• --ssl-cert identifies the client public key certificate.

  • --ssl-key identifies the client private key.

To establish a secure connection to a MySQL server with SSL support, the options that a client must specify depend on the SSL requirements of the MySQL account used by the client. (See the discussion of the REQUIRE clause in CREATE USER Syntax.)

Suppose that you want to connect using an account that has no special SSL requirements or was created using a CREATE USER statement that includes the REQUIRE SSL option. As a recommended set of SSL options, start the server with at least --ssl-cert and --ssl-key, and invoke the client with --ssl-ca. A client can connect securely like this:

shell> mysql --ssl-ca=ca.pem

To require that a client certificate also be specified, create the account using the REQUIRE X509 option. Then the client must also specify the proper client key and certificate files or the server will reject the connection:

shell> mysql --ssl-ca=ca.pem \
       --ssl-cert=client-cert.pem \

To prevent use of SSL and override other SSL options, invoke the client program with --ssl=0 or a synonym (--skip-ssl, --disable-ssl):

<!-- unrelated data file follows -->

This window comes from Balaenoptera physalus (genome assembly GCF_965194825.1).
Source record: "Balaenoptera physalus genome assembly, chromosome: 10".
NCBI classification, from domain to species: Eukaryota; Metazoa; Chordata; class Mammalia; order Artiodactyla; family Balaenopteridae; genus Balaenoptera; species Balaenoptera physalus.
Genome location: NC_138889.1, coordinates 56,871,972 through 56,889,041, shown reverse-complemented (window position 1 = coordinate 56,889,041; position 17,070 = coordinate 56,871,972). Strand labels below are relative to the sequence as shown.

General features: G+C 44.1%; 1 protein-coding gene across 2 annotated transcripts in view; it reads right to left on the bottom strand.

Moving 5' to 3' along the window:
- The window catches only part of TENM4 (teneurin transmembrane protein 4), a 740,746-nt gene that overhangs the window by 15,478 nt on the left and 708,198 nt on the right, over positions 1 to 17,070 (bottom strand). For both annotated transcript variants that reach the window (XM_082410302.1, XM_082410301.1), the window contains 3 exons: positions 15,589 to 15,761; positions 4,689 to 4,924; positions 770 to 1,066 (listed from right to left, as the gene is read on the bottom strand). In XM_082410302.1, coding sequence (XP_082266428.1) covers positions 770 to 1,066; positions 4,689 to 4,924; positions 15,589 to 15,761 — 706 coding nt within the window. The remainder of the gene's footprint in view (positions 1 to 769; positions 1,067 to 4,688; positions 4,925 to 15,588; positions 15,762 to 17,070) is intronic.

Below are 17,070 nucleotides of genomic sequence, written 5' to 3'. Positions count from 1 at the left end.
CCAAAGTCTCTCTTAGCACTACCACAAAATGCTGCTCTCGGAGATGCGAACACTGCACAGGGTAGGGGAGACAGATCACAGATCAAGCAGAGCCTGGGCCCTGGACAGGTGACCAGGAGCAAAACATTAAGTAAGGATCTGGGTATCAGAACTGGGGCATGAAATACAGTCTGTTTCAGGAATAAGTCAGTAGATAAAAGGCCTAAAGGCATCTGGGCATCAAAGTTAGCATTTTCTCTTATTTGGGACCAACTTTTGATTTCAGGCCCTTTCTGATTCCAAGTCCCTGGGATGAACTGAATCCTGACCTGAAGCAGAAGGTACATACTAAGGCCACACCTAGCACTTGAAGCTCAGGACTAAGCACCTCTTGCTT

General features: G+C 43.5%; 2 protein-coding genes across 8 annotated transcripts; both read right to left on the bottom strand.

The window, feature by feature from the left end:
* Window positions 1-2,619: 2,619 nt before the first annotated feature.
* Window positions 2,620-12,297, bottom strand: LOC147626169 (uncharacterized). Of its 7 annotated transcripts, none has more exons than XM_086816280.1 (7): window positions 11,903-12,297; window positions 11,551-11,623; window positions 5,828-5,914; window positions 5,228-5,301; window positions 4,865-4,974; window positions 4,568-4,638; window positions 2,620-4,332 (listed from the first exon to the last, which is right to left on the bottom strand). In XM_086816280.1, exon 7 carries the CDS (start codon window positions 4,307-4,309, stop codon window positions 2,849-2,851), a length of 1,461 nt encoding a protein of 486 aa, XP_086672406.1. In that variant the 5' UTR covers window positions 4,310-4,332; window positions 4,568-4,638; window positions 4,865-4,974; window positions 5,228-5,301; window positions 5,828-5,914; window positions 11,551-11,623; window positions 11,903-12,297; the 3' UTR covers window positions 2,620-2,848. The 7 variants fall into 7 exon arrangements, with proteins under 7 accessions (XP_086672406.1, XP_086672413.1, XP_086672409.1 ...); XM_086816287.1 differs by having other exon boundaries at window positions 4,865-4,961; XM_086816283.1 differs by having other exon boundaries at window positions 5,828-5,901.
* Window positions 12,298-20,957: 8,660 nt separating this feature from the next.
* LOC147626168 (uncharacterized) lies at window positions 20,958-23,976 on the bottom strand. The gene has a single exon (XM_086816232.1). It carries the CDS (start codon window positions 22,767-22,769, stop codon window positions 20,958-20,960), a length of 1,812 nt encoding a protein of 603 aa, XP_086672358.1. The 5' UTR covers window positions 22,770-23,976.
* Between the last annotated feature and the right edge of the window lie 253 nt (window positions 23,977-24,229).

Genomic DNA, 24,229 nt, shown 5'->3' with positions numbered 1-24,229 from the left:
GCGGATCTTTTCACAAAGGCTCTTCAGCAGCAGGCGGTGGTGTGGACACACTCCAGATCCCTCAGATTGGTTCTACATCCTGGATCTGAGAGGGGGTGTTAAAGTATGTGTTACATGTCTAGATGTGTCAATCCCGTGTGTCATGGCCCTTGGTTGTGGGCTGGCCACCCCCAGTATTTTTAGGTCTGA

shell> mysql --ssl=0

As of MySQL 5.7.3, --ssl on the client side is prescriptive (not advisory as before MySQL 5.7.3). With --ssl, connection attempts fail if SSL is not available.

As of MySQL 5.7.7, MySQL client programs attempt to establish an SSL connection by default whenever the server is enabled to support SSL:

  • In the absence of an --ssl option, the client falls back to an unencrypted connection if SSL is not available.

  • To require an SSL connection and fail if SSL is unavailable, invoke the client with an explicit --ssl option.

  • To suppress the attempt at using SSL for the connection, specify the --ssl=0 option.

A client can determine whether the current connection with the server uses SSL by checking the value of the Ssl_cipher status variable. The value is nonempty if SSL is used, and empty otherwise. For example:

mysql> SHOW STATUS LIKE 'Ssl_cipher';
| Variable_name | Value              |
| Ssl_cipher    | DHE-RSA-AES256-SHA |

For the mysql client, an alternative is to use the STATUS or \s command and check the SSL line:

mysql> \s
SSL: Cipher in use is DHE-RSA-AES256-SHA


mysql> \s
SSL: Not in use

SSL Configuration and the C API

The C API enables application programs to use SSL:

  • To establish a secure connection, use the mysql_ssl_set() C API function to set the appropriate certificate options before calling mysql_real_connect(). See mysql_ssl_set(). To require the use of SSL, call mysql_options() with the MYSQL_OPT_SSL_ENFORCE option.

  • To determine whether SSL is in use after the connection is established, use mysql_get_ssl_cipher(). A non-NULL return value indicates a secure connection and names the SSL cipher used for encryption. A NULL return value indicates that SSL is not being used. See mysql_get_ssl_cipher().

Replication uses the C API, so secure connections can be used between master and slave servers. See Setting Up Replication Using SSL.